Breaking Up is Hard to Do

Posted: September 20, 2014 in Culture, History, Politics, Socialism
Tags: , ,

The failed Scottish referendum on independence from Old Blighty caught me off guard. I thought perhaps it would be the first secessionist movement in the 21st century to succeed. But alas, breaking up is hard to do, as the song lyric goes. A cursory survey of geopolitical hotspots reveals that there may be a quiet movement afoot, something in the air perhaps. For example, Québec also failed in its latest attempt to establish sovereignty from Canada in 1995, whereas the Free State Project in New Hampshire has yet to test the waters. Texas always has someone beating the drum about secession, but it appears to be mostly rhetoric. More sympathetically, the Republic of Lakota declared sovereignty in 2007, which is yet to be recognized by the U.S. government. There must certainly be other secessionist movements on other continents besides N. America of which I’m unaware.

Secession is only one way nation-states break apart. The Union of Soviet Socialist Republics (U.S.S.R.) and Czechoslovakia both dissolved bloodlessly, while Yugoslavia broke apart following a civil war. Nations located in the Middle East have had on-and-off civil wars over the past 100 years, abetted recently by destabilization efforts spearheaded outside those countries, frequently under the false humanitarian guise of “regime change.” More pointedly, high-profile calls for straightforward revolution made the news last fall, notably those of Chris Hedges and Russell Brand. Changing out a government is not quite the same as a country breaking up, but there is some overlap.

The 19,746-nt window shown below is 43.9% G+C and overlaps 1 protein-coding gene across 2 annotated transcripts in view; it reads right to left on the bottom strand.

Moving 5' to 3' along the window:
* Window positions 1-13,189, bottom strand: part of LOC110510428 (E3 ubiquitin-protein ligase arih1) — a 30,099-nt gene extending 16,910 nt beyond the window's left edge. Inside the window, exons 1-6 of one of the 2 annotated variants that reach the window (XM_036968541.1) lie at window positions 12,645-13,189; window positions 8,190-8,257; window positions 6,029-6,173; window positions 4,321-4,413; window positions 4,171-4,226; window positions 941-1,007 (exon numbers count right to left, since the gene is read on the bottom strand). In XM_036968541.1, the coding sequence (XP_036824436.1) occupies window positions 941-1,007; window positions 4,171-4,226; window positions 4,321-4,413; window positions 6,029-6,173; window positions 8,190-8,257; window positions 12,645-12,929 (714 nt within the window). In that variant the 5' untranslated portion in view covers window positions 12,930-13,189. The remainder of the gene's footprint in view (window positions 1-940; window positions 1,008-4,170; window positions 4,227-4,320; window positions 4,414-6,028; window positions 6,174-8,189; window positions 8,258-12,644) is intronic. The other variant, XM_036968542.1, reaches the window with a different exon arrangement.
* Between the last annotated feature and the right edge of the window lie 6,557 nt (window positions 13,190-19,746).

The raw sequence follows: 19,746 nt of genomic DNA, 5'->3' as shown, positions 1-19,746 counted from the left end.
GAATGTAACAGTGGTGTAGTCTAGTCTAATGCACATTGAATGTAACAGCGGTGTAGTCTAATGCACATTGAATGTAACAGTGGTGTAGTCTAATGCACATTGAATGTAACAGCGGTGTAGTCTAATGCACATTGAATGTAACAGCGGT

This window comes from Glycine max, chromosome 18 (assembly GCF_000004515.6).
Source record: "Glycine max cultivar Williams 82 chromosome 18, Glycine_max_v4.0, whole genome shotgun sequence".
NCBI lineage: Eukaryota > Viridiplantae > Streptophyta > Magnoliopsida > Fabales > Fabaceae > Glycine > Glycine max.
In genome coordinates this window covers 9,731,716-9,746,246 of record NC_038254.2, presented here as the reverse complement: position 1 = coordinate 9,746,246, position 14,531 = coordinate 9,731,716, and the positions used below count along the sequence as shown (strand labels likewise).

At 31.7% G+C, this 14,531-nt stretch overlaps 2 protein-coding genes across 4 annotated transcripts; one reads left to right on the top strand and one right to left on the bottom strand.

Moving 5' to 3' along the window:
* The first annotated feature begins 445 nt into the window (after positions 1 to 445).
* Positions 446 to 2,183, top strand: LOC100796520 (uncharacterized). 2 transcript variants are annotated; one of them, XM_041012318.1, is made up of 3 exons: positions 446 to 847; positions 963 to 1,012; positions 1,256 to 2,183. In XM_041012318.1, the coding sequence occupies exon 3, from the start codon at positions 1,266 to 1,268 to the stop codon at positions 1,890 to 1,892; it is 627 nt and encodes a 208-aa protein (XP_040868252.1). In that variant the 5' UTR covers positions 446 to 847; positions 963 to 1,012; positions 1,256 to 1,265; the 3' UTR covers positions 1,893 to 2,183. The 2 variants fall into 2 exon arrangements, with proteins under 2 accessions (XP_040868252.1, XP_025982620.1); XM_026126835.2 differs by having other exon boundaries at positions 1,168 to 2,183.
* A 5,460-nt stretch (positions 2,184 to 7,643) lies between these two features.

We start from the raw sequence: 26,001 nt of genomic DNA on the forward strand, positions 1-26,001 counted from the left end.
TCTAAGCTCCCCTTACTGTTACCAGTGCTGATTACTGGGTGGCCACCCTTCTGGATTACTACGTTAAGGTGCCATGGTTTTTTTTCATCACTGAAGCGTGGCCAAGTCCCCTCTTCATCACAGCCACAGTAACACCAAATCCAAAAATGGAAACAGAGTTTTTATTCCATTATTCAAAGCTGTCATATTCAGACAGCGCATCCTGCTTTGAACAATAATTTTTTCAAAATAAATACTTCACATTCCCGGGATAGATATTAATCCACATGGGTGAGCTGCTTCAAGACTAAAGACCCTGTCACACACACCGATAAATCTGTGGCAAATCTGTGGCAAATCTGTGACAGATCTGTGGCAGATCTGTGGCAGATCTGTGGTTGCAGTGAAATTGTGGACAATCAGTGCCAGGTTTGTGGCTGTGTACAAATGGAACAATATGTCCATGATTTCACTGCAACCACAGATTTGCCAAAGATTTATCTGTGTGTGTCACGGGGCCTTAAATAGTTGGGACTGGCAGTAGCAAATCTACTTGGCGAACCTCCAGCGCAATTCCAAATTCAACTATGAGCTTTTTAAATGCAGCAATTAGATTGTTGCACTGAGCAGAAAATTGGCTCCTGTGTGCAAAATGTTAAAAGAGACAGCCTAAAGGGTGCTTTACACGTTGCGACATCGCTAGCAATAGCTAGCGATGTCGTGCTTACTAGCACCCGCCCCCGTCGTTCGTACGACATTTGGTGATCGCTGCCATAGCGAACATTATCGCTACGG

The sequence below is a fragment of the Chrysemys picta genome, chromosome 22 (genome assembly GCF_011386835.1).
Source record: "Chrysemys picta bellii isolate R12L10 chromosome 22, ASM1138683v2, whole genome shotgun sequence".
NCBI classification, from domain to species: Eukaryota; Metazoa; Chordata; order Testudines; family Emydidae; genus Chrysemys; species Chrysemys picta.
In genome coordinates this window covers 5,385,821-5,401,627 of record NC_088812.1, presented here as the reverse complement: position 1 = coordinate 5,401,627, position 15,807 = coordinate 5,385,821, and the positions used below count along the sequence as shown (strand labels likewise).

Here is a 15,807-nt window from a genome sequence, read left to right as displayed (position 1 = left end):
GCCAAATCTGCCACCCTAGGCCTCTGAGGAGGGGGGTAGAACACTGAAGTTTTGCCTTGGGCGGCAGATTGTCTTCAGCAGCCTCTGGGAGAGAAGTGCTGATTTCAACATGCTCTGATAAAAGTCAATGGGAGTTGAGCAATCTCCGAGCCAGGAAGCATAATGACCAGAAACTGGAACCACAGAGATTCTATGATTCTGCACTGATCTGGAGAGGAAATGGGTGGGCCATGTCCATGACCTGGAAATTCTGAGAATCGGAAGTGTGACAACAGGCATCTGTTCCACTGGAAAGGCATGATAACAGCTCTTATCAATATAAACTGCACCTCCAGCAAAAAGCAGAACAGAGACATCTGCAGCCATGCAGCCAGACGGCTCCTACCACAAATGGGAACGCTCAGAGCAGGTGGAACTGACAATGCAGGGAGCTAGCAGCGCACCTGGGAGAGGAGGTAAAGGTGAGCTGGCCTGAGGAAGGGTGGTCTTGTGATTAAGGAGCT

Aside: Hedges has long established himself as possessing unique erudition and perspective on the world. Brand was a surprise to me, partly because he came almost out of nowhere (as a political commentator) and partly because he insists that there is no reason in particular the pundits should pay him any attention. The obvious rejoinder is that he clearly has something to say, though he admits he can never be a voice of the people because of his fame and fortune. This contrasts with the commonplace mistake of celebrity entertainers lending their names to political causes, as though it’s somehow important that, say, Robert Redford, Eva Longoria, or Alec Baldwin have anything to add to political discussion that isn’t overshadowed and thus made worthless by their celebrity. Withholding might be one of the sacrifices necessitated by celebrity.